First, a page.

Drug Safety

, Volume 8, Issue 3, pp 186–212 | Cite as

Antidepressant Drugs and the Emergence of Suicidal Tendencies

  • Martin H. Teicher
  • Carol A. Glod
  • Jonathan O. Cole
Review Article Drug Experience


Although antidepressant medications represent the cornerstone of treatment for patients with moderate to severe clinical depression, they also carry serious risks. There is evidence which suggests that antidepressants can, in rare instances, induce or exacerbate suicidal tendencies. Nine clinical mechanisms have been proposed through which this may occur. These are: (a) energising depressed patients to act on pre-existing suicidal ideation; (b) paradoxically worsening depression; (c) inducing akathisia with associated self-destructive or aggressive impulses; (d) inducing panic attacks; (e) switching patients into manic or mixed states; (f) producing severe insomnia or interfering with sleep architecture; (g) inducing an organic obsessional state; (h) producing an organic personality disorder with borderline features; and (i) exacerbating or inducing electroencephalogram (EEG) or other neurological disturbances.

Epidemiological and controlled studies also provide data on the association between antidepressant drugs and suicidal ideation, attempts and fatalities. These include studies which: (a) suggest that electroconvulsive therapy may be more effective than antidepressant drugs in reducing the frequency of suicide attempts; (b) indicate that antidepressants may differ in their capacity to reduce the frequency of suicide attempts; (c) find that more overdose attempts were made by patients receiving maprotiline than placebo; and (d) suggest that fluoxetine may be associated with a greater risk of inducing de novo suicidal ideation.

Evidence suggests that antidepressants may vary by at least 15-fold in the number of fatal overdoses per million prescriptions. Estimated overdose proclivity rates were derived after adjusting the fatal toxicity data by the therapeutic index of the drug. These rates were very consistent between agents with the same pharmacological properties, and correlated well with known overdose risk rates for amitriptyline, mianserin and maprotiline. Estimated overdose proclivity rates suggest that the highly selective noradrenaline (norepinephrine) uptake inhibitors (desipramine, nortriptyline, maprotiline) may be associated with a greater risk for overdose than more mixed uptake inhibitors and monoamine oxidase inhibitors (MAOIs).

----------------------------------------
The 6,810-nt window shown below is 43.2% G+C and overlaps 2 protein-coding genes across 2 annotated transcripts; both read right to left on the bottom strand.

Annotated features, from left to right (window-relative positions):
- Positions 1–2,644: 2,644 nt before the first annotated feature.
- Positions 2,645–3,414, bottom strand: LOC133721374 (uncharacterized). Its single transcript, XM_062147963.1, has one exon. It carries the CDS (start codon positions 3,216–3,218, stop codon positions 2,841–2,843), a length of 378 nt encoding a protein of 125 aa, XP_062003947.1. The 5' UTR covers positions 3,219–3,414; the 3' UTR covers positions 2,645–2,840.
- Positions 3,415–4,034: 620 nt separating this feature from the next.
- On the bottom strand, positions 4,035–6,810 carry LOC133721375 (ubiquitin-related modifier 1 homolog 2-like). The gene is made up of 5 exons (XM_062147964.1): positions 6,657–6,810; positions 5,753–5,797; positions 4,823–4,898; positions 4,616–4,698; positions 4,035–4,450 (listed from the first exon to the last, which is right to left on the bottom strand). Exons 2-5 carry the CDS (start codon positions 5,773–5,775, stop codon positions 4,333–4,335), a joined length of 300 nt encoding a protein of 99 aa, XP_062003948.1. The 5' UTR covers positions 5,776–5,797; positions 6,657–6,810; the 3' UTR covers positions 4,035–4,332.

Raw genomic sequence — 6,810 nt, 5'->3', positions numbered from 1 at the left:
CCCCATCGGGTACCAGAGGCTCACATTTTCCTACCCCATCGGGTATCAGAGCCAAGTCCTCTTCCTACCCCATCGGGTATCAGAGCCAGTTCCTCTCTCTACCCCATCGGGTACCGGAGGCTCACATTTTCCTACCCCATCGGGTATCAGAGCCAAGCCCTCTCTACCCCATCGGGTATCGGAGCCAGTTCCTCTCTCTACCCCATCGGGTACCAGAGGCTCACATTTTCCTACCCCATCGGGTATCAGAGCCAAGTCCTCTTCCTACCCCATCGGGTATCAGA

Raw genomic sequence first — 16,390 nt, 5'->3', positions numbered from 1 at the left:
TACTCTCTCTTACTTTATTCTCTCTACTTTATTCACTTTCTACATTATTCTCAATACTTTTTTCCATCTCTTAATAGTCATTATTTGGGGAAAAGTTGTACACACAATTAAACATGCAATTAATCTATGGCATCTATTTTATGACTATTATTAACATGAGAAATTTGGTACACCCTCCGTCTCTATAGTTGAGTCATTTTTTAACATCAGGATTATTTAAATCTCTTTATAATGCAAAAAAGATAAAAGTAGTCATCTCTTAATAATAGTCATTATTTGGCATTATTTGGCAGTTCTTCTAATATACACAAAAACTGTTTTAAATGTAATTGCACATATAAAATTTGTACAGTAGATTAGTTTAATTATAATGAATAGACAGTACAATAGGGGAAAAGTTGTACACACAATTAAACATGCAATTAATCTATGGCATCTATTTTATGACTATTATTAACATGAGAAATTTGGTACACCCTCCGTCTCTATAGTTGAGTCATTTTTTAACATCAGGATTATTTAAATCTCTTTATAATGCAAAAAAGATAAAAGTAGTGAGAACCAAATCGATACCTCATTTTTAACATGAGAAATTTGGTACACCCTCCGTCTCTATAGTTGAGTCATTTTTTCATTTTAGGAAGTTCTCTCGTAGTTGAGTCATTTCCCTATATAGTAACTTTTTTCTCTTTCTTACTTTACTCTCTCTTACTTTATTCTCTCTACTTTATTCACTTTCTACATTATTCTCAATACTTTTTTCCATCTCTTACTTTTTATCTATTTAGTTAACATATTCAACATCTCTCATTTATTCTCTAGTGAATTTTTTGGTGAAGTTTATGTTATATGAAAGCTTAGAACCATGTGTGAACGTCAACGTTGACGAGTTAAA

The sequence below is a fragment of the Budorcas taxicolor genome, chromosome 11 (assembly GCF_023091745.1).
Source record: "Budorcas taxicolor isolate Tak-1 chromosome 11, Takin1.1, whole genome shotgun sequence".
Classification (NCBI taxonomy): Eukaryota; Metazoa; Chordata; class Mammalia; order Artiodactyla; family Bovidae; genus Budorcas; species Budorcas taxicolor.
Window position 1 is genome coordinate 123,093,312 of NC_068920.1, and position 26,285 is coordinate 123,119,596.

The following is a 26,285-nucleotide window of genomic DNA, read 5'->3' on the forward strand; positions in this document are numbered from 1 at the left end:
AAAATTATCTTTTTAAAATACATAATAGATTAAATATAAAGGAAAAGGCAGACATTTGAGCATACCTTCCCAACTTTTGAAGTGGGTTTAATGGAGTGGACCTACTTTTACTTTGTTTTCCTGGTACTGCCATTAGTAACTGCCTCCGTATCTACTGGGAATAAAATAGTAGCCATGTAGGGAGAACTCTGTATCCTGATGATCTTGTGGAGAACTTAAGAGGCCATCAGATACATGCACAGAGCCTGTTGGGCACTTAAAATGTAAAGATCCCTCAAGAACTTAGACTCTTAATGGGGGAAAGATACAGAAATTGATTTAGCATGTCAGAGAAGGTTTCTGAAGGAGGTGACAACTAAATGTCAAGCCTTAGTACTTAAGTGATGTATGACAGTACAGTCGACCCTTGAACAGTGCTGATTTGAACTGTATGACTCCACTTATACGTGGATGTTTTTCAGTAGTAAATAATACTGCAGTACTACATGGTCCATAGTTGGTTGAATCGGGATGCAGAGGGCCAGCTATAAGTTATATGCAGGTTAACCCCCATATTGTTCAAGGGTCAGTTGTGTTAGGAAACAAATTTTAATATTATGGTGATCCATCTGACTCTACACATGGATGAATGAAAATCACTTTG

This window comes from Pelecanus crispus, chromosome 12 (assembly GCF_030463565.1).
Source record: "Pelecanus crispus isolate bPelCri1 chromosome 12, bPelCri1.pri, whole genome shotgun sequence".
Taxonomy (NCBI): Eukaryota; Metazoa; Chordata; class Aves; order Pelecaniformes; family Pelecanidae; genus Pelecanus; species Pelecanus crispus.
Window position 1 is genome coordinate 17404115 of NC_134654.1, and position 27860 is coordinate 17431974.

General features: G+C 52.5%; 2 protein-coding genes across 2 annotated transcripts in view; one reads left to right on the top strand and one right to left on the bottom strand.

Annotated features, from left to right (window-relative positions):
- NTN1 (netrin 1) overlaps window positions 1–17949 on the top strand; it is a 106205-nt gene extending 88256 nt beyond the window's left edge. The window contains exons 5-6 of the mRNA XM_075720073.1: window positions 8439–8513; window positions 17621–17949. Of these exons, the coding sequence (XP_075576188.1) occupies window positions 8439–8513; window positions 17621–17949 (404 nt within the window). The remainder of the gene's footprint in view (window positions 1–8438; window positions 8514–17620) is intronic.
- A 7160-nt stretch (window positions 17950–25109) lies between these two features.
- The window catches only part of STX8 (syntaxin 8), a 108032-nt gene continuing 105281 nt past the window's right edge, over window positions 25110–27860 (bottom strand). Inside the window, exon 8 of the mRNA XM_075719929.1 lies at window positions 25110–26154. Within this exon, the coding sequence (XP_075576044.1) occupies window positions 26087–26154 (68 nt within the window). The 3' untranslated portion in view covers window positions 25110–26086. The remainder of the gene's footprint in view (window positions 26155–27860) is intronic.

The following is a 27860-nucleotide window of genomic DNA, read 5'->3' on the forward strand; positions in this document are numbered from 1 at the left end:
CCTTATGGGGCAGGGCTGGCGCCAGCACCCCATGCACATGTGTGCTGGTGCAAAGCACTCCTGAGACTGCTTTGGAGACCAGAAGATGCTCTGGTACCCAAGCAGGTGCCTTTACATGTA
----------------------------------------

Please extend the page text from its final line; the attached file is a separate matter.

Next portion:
Antidepressants are not uniformly neutral in regard to suicidal ideation and attempts. Data clearly demonstrate that antidepressants ameliorate suicidal ideation more effectively than placebo in patients with depression. Although antidepressants diminish suicidal ideation in many recipients, about as many patients experience worsening suicidal ideation on active medication as they do on placebo. Furthermore, at least as many patients attempted suicide on fluoxetine and tricyclic antidepressants as on placebo, and more patients attempted to overdose on maprotiline than placebo. These observations suggest that antidepressants may redistribute suicide risk, attenuating risk in some patients who respond well, while possibly enhancing risk in others who respond more poorly. Sophisticated studies will need to be conducted to meaningfully explore this possibility.


Fluoxetine Suicidal Ideation Suicide Attempt Bulimia Nervosa Panic Disorder 
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Copyright information

© Adis International Limited 1993

Authors and Affiliations

  • Martin H. Teicher
    • 1
  • Carol A. Glod
    • 1
  • Jonathan O. Cole
    • 1
  1. 1.Department of PsychiatryHarvard Medical School, McLean HospitalBelmontUSA

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